James G. Rickards has an interesting op-ed in today’s Washington Post on the role of financial risk modeling in the banking crisis. This is an important topic on its own, but also has sweeping implications for environmental policy, disaster preparation, and other issues. As he explains it, Wall Street’s financial risk models (known as “value at risk”) aggregate the day-to-day risks of various securities:
What’s left is “net” risk that is then considered in light of historical patterns. The model predicts with 99 percent probability that institutions cannot lose more than a certain amount of money. Institutions compare this “worst case” with their actual capital and, if the amount of capital is greater, sleep soundly at night. Regulators, knowing that the institutions used these models, also slept soundly. As long as capital was greater than the value at risk, institutions were considered sound — and there was no need for hands-on regulation.
But there’s a forest-for-the-trees problem here. Aggregating individual risks is fine in a relatively stable system. But what if the system itself becomes unstable? The risk model will not anticipate it. It’s a familiar problem from complexity science:
Think of a mountainside full of snow. A snowflake falls, an avalanche begins and a village is buried. What caused the catastrophe? The value-at-risk crowd focuses on each snowflake and resulting cause and effect. The complexity theorist studies the mountain. The arrangement of snow is a good example of a highly complex set of interdependent relationships; so complex it is impossible to model. If one snowflake did not set off the avalanche, the next one could, or the one after that. But it’s not about the snowflakes; it’s about the instability of the system. This is why ski patrols throw dynamite down the slopes each day before skiers arrive. They are “regulating” the system so that it does not become unstable.
The more enlightened among the value-at-risk practitioners understand that extreme events occur more frequently than their models predict. So they embellish their models with “fat tails” (upward bends on the wings of the bell curve) and model these tails on historical extremes such as the post-Sept. 11 market reaction. But complex systems are not confined to historical experience. Events of any size are possible, and limited only by the scale of the system itself. Since we have scaled the system to unprecedented size, we should expect catastrophes of unprecedented size as well. We’re in the middle of one such catastrophe, and complexity theory says it will get much worse.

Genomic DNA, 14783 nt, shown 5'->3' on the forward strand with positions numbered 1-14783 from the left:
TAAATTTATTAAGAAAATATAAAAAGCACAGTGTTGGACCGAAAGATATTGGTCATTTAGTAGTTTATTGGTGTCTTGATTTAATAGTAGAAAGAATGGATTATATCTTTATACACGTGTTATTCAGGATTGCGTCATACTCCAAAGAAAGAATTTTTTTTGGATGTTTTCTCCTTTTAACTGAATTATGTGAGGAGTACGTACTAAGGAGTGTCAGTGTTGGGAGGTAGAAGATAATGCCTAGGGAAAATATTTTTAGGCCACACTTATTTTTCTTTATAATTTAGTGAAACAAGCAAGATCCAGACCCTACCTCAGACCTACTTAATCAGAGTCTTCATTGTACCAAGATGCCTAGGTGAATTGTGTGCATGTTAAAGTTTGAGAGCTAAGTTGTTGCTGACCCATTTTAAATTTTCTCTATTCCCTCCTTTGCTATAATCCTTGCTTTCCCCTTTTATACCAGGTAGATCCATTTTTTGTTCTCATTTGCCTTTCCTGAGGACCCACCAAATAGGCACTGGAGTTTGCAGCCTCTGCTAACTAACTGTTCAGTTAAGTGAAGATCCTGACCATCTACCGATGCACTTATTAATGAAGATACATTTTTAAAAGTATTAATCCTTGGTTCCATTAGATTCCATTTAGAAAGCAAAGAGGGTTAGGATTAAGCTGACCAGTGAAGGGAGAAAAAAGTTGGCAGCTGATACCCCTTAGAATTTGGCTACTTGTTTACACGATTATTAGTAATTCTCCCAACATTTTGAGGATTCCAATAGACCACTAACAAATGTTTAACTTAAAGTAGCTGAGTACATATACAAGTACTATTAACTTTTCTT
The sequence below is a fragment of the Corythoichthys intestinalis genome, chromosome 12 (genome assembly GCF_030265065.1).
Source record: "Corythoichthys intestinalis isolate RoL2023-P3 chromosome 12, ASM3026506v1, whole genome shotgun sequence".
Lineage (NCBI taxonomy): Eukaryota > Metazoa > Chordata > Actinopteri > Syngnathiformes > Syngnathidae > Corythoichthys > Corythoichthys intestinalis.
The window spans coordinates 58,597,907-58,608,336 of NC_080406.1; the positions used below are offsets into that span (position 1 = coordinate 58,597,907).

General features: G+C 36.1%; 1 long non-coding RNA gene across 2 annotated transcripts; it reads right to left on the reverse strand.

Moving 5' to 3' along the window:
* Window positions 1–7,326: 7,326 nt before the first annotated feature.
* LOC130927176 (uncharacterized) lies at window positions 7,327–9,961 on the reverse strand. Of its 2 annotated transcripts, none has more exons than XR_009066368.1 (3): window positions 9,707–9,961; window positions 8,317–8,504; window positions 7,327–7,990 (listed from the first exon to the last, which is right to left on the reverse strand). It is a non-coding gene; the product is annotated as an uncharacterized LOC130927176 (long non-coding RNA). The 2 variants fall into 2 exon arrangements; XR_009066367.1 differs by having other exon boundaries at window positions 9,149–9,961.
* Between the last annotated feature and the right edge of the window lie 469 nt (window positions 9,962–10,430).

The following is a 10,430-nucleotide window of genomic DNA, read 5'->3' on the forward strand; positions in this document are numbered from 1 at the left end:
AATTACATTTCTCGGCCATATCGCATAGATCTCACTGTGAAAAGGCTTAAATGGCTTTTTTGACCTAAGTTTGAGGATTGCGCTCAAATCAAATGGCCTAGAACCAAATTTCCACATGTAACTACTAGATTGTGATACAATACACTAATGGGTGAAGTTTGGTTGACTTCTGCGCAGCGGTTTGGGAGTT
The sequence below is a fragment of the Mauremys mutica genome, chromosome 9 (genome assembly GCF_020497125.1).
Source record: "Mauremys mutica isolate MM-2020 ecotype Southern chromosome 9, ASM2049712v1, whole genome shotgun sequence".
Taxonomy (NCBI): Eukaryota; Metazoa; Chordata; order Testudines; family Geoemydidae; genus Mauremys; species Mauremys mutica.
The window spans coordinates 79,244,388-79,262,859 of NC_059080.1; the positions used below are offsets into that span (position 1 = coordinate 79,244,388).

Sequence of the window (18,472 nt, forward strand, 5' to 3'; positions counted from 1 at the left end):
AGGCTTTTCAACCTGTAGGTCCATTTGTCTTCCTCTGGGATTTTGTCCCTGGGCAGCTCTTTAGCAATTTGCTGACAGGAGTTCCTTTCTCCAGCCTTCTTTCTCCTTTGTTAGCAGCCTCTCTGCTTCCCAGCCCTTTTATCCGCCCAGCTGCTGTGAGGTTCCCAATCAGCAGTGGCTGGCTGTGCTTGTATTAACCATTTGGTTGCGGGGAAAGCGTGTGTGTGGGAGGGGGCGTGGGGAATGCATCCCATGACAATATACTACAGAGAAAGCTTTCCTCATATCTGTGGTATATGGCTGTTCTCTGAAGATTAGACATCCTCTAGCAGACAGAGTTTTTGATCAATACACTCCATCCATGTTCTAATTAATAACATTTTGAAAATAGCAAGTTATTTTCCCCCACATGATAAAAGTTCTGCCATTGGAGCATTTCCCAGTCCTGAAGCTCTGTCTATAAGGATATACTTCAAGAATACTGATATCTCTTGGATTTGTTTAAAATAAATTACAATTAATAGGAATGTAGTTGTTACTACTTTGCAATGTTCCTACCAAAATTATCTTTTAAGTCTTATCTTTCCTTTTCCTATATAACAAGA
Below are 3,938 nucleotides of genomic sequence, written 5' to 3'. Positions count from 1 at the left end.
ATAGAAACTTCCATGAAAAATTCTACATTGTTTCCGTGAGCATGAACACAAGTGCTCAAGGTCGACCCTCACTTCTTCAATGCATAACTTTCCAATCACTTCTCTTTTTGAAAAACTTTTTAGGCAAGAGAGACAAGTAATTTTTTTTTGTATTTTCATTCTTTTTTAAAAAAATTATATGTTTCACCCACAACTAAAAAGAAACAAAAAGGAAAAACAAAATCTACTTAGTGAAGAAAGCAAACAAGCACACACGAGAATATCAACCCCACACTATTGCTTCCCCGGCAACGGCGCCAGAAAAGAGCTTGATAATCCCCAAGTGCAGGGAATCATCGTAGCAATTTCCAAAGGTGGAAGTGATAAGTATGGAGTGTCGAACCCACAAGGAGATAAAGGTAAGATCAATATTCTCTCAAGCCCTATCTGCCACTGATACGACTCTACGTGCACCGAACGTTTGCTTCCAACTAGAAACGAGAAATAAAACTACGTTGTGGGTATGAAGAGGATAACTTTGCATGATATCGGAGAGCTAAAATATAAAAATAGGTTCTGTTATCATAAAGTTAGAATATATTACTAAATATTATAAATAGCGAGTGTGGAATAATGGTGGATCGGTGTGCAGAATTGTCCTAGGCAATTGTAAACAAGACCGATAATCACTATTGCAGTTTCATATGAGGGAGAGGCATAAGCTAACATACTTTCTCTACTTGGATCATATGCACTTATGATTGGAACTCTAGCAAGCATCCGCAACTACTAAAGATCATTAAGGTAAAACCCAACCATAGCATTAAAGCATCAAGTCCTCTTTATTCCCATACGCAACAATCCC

This problem – a reliance on computer modeling that cannot accurately anticipate catastrophe – isn’t restricted to finance. Our society bases all of its policy and financial decisions on such “hard” forecasting numbers. Insurance companies employ risk models to gauge likely hurricane losses. Less sophisticated, but still highly trusted, models were used to construct the pre-Katrina New Orleans levees. They rendered the likelihood of a Katrina-sized storm surge relatively small. Often, models are built on datasets with short histories, put together in times of relative stability. But the capacity for a bigger, systemic event to sweep in and take place is always there – the fact that it is very hard to quantify doesn’t mean it’s not real.
The problem now is that the world – its financial, energy, and food systems and the physical environment itself – are changing rapidly. That means more unexpected events will occur – floods, droughts, shortages, gluts, crashes. Government and private institutions need to recognize that the future won’t be like the past, recognize the limits of their current numbers, and prepare accordingly.
Also: Here’s Nassim Taleb’s take on the same topic.